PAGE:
Greg Fertuck's murder trial adjourned for final decision after closing arguments

A sketch of Greg Fertuck appearing in Court of King's Bench in Saskatoon on Feb. 20, 2024.  (Kyle Martin/Kyle Martin Designs - image credit)
A sketch of Greg Fertuck appearing in Court of King's Bench in Saskatoon on Feb. 20, 2024. (Kyle Martin/Kyle Martin Designs - image credit)

Greg Fertuck insists he did not kill his estranged wife, despite what he told undercover police officers back in 2019.

He maintained this denial during final submissions at his murder trial in Saskatoon on Monday.

Fertuck is charged with first-degree murder and offering an indignity to a human body. He is accused of killing his 51-year-old estranged wife Sheree and disposing of her remains in 2015.

He was arrested for murder after confessing to the crime. This confession came in 2019 at the end of an elaborate undercover police investigation known as a Mr. Big sting.

The judge-alone murder trial began at Saskatoon's Court of King's Bench (then called Court of Queen's Bench) in September 2021. The case has been delayed several times for various reasons, including COVID-19 and the discovery of the alleged murder weapon.

Fertuck has been representing himself in court since his lawyers withdrew from the case in October 2022.

During final submissions, Fertuck said he had no reason to harm Sheree and suggested the judge consider others who may have had reason. He noted that some of Sheree's work equipment had been vandalized prior to her disappearance.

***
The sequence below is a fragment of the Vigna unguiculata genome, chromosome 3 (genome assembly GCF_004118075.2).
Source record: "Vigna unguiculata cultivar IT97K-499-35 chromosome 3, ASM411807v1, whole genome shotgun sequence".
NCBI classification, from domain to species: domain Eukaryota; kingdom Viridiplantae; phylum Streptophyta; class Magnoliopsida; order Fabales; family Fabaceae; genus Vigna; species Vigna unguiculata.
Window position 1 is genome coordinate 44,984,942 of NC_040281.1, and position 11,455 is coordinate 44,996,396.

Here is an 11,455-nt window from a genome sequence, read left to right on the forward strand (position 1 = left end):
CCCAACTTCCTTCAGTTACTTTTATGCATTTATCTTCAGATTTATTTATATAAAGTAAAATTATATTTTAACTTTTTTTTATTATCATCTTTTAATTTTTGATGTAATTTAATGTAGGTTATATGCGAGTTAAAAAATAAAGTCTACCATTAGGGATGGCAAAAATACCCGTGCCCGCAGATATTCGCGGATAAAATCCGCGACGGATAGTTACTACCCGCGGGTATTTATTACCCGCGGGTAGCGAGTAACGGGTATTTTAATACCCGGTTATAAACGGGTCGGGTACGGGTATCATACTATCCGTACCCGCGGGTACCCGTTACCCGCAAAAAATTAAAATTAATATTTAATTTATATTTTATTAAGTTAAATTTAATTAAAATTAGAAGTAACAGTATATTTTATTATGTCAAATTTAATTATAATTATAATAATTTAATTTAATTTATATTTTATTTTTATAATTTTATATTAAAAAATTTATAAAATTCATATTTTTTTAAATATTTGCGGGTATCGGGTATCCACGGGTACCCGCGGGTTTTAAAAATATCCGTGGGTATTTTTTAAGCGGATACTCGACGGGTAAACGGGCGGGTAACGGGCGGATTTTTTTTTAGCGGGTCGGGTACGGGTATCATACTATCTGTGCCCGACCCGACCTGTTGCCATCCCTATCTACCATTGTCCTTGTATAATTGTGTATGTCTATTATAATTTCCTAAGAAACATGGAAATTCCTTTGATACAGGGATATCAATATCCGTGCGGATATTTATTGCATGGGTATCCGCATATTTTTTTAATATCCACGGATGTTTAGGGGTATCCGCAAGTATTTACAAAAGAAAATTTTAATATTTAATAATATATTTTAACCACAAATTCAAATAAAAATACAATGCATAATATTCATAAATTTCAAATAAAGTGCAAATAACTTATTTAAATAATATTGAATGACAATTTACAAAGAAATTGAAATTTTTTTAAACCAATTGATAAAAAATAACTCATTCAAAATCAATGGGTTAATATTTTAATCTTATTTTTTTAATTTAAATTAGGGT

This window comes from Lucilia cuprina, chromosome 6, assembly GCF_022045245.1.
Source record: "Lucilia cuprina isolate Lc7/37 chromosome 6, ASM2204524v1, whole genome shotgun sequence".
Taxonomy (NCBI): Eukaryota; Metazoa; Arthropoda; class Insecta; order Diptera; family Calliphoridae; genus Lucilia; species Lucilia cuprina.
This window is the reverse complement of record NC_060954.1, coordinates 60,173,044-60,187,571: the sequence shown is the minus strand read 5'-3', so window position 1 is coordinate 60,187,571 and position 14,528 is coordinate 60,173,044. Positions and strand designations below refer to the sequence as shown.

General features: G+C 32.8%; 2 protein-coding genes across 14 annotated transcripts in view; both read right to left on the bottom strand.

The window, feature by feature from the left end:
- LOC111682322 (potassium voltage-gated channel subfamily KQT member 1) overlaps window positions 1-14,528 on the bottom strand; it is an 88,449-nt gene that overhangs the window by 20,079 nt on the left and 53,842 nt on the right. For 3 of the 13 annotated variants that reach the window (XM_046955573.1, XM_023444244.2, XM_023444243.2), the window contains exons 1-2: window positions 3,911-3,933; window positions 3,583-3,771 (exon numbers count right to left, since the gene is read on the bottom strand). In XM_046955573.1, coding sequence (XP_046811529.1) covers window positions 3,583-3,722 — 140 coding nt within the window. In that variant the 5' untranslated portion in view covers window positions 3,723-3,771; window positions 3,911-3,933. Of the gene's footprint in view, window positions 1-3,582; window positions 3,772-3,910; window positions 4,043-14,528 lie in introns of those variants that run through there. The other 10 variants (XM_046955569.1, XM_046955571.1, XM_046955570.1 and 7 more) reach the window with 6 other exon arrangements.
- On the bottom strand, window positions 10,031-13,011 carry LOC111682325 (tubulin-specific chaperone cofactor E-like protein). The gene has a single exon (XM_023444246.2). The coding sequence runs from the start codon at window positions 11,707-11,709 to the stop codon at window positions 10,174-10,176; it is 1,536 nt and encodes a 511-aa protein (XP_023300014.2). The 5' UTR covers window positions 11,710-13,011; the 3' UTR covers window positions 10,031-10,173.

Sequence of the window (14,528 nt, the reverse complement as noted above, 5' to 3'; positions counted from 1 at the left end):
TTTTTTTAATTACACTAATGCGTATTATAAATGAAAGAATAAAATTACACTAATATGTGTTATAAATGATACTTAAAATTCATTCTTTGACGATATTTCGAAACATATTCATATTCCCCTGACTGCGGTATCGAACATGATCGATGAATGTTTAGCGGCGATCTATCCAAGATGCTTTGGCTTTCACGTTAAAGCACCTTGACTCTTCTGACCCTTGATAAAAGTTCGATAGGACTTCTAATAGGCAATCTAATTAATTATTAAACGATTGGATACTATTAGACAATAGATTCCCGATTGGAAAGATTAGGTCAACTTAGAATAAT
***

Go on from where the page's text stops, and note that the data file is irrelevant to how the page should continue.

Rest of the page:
He described the case against him as an "RCMP witch hunt," and suggested the Crown and police were only pushing forward because they spent "$670,000" and "don't have the evidence to prove their work."

After Fertuck spoke, the Crown spent nearly two hours going over the reasons prosecutors believe they've proven beyond a reasonable doubt that Greg killed Sheree.

Escalating tensions

It's been more than eight years since Sheree disappeared. She was a mother to three children, a grandmother to one and had a dog named Charles. Friends and family described her as a strong, reliable woman with no ongoing health concerns or issues.

She was involved in a contentious ongoing family law proceeding with Greg, involving divorce and property division.